To mercy, pity, peace and love

Representative Text

1 To Mercy, Pity, Peace, and Love
all pray in their distress,
and to those virtues of delight
return their thankfulness,
return their thankfulness.

2 For Mercy has a human heart,
and Pity a human face;
and Love, the human form divine,
and Peace, the human dress,
and Peace, the human dress.

3 Then every one, of every clime,
that prays in deep distress,
prays to the human form divine —
Love, Mercy, Pity, Peace,
Love, Mercy, Pity, Peace.

Source: Singing the Living Tradition #93

Author: William Blake

Blake, William, poet and painter, born 1757, and died 1827. Published Songs of Innocence in 1789, in which appeared a poem in 9 stanzas of 4 lines beginning. "Can I see another's woe" (Sympathy), and headed "On Another's Sorrow." (See also The Poems of William Blake, &c, Lond., W. Pickering, 1874, p. 105.) This poem is repeated in Martineau's Hymns, &c, 1873, and others. --John Julian, Dictionary of Hymnology, Appendix, Part II (1907)… Go to person page >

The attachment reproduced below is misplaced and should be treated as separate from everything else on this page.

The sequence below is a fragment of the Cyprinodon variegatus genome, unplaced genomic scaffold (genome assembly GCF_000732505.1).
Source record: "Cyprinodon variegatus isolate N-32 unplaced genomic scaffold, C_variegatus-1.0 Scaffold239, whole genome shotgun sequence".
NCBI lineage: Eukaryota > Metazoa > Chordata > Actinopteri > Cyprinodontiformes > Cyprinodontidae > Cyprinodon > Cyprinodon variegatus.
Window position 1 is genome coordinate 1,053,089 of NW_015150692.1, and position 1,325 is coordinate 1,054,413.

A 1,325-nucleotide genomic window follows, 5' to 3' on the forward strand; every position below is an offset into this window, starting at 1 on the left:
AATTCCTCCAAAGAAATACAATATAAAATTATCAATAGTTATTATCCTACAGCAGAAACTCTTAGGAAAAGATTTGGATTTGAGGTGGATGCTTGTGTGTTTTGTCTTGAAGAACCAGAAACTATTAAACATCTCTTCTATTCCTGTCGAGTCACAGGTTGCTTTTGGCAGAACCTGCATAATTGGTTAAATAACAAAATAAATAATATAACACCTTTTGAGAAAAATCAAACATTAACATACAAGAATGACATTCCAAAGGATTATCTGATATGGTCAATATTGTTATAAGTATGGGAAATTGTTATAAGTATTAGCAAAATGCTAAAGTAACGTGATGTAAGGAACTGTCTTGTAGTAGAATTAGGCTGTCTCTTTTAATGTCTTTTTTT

Text Information

First Line: To mercy, pity, peace and love
Author: William Blake
Language: English
Copyright: Public Domain



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Singing the Living Tradition #93

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The New English Hymnal #469

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